“She said, ‘There is a basement apartment and someone might be in the basement,’” Keith recalled. “My first instinct was to go and see if there was anyone was in there.”

Evans — the pump operator, whose job was to get hoses attached to the fire engine and make sure water flowed to the men inside – told Keith to go and leave the hose and he’d attach it.

“I’ll take care of it,’’ Keith said Evans told him.

Keith grabbed an axe-like crowbar off the truck and ran to the building. He forced his way through two garden-level doors into a basement apartment.

“I went inside and it was like daylight,’’ Keith said. “There was nothing showing smoke. There was nothing there to say that it was going to be what it turned out to be.”

He continued to look. One room was clear, and another. Then he hit a closed door hot to the touch. There was so much heat, Keith said, and his training told him to leave it shut. Opening a door can release a fireball.

Keith retreated, heading outside to get a hose and alert commanders outside. He was back in less than a minute, he said. By then, everything had changed.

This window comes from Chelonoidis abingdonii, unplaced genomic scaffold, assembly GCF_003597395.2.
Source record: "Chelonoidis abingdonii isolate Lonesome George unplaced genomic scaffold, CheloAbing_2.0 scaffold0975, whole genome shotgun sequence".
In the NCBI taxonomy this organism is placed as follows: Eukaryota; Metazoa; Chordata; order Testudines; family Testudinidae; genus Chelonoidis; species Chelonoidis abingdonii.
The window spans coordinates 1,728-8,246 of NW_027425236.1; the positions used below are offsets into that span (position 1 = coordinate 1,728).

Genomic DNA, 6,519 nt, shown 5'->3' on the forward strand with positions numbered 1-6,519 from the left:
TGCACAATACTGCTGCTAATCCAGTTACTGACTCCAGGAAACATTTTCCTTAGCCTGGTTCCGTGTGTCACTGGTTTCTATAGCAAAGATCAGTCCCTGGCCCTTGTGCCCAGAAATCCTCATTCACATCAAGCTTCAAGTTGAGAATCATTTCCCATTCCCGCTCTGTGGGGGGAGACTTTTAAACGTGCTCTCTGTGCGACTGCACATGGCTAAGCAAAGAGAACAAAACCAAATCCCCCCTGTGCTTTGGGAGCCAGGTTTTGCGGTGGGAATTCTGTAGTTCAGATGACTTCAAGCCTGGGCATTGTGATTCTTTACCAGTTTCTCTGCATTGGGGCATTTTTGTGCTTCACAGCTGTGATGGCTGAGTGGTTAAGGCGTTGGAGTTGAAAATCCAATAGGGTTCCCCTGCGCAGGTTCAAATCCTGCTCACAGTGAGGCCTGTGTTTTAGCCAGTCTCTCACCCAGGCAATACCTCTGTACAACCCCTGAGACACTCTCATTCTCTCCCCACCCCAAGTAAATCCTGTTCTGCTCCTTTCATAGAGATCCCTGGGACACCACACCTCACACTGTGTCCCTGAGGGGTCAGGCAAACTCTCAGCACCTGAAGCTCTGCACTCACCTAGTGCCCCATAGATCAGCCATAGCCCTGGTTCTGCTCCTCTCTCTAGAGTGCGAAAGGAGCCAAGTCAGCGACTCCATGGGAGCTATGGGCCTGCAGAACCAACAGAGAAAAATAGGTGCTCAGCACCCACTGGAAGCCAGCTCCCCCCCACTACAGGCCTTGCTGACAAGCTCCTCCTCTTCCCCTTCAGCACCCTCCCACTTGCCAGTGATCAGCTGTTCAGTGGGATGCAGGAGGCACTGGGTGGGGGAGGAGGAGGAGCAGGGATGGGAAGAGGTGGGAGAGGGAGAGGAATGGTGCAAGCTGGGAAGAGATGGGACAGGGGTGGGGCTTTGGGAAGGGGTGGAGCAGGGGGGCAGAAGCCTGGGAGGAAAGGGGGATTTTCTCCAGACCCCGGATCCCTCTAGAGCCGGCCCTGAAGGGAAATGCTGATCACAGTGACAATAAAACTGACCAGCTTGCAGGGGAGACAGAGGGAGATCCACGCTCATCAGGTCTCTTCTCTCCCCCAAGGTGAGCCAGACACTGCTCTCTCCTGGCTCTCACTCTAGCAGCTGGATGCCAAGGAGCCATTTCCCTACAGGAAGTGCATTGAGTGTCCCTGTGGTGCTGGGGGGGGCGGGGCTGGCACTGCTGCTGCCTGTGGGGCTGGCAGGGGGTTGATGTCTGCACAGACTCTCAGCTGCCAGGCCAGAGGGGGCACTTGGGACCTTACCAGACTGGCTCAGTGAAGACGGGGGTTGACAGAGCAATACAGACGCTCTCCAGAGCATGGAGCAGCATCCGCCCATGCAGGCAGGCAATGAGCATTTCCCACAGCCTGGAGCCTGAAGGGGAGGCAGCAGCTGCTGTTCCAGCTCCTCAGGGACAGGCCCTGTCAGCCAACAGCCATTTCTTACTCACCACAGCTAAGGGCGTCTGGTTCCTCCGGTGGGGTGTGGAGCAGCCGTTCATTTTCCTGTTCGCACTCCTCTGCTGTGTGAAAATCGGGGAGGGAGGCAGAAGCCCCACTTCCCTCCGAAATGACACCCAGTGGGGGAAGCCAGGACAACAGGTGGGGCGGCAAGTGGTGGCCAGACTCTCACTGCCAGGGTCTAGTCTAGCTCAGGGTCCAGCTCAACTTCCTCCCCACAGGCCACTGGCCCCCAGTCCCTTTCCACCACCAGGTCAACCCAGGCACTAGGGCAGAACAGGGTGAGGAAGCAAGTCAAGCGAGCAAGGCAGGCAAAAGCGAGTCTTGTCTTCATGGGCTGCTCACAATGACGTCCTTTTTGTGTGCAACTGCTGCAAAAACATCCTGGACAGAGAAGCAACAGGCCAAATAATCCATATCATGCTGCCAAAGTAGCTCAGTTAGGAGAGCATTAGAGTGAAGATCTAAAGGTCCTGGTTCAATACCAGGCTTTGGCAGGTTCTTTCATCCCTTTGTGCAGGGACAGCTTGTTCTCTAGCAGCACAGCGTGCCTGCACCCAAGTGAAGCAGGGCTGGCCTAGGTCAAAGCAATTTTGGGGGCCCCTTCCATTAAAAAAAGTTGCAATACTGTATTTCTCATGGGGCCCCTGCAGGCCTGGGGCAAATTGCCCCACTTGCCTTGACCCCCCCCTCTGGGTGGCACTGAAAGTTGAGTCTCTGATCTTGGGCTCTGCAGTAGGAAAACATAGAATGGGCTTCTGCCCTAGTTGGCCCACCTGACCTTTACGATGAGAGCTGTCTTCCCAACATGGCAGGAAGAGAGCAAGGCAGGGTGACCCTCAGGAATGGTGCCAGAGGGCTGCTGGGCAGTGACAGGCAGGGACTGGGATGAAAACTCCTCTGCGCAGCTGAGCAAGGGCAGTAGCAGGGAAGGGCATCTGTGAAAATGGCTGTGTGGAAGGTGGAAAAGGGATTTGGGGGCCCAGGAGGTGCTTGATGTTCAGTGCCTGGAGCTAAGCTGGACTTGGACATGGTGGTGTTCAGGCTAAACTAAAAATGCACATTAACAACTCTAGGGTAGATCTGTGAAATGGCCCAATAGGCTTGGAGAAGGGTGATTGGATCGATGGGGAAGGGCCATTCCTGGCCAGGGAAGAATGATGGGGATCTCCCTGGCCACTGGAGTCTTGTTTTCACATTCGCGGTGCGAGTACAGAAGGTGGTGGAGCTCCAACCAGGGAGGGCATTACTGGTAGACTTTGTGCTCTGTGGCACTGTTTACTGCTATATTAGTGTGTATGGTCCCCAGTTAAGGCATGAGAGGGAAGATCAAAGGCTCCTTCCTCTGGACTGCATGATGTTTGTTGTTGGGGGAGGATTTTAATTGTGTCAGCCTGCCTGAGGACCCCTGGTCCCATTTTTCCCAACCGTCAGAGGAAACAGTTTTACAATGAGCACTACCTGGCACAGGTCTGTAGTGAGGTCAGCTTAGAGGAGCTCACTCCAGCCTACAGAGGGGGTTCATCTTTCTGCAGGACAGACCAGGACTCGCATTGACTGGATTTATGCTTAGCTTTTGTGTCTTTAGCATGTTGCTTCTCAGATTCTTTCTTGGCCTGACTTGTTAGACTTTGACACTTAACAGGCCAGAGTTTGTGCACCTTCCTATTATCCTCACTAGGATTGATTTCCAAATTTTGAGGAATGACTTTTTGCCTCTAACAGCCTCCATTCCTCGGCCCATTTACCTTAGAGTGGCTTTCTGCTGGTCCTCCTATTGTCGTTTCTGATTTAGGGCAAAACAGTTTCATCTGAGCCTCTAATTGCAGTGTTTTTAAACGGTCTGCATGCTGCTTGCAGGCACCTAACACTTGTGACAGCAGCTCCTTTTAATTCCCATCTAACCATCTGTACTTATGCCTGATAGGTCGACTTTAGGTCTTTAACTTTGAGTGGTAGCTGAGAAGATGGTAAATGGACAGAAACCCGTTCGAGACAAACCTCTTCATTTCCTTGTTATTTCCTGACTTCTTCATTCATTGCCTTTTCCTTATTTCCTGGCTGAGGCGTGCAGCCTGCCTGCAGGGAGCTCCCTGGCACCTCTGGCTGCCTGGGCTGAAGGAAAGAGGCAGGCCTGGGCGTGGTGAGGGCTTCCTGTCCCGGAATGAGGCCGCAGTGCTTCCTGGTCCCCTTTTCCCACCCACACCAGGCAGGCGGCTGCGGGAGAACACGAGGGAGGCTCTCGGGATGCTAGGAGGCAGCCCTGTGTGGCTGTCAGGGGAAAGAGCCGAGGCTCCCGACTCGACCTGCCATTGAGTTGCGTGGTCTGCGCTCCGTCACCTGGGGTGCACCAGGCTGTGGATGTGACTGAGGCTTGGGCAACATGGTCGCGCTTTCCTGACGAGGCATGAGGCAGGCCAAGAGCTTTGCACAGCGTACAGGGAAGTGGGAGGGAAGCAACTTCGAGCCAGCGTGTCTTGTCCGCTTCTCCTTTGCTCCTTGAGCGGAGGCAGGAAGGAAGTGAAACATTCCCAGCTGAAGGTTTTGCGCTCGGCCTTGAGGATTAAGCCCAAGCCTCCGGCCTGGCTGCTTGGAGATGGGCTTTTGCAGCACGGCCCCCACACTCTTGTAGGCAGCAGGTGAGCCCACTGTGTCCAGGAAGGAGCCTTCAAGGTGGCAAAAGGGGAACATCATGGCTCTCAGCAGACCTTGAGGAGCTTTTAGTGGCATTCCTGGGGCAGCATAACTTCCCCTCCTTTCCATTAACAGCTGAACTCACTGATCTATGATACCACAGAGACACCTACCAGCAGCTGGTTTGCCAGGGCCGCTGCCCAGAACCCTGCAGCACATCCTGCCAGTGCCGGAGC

* * *

Recordings of radio traffic describe what happened next. A muffled, forceful voice, presumably Walsh or Kennedy, called from the basement. “Fire alarm!” the voice shouted, calling the dispatch center by its nickname and begging for water in his hose. “Charge the line! Charge the line!”

The female dispatcher’s voice was steady. “Engine 33 hydrant,” she said, “charge the line.”

Another man’s voice burst through the chatter.

“Everyone out of the first floor!” he yelled on the dispatch recording. “Everyone out of the first floor!”

“Charge the line!” a voice yelled. “Engine 33 charge it!”

Then, came the call that would change the day: “Mayday Engine 33,” a man yelled. “Mayday, Engine 33. Engine 33 mayday.”

The female dispatcher echoed the call, her voice still even, carrying a steely resolve.

“Engine 33 has a mayday,” she said. “In the basement.”

* * *

Engine 22 wailed down Dartmouth Street and turned left onto Beacon. Quentin Lee, the engine’s 49-year-old captain, had heard of the mayday call over the radio and now saw the chaotic scene. It had been just minutes since the initial call. A second company had arrived. There was running and shouting, clips of frantic chatter over the radio.

Before his truck even stopped, an order came from a command leader at the scene: Get “a big line” – a two-and a half inch hose capable of delivering 250 gallons of water per minute — to the basement as soon as possible.

Lee and others from his crew piled off the truck, hurriedly donned gear and oxygen masks and hauled the hose toward a door to the basement at the street, calling back to the engine to charge the line with water.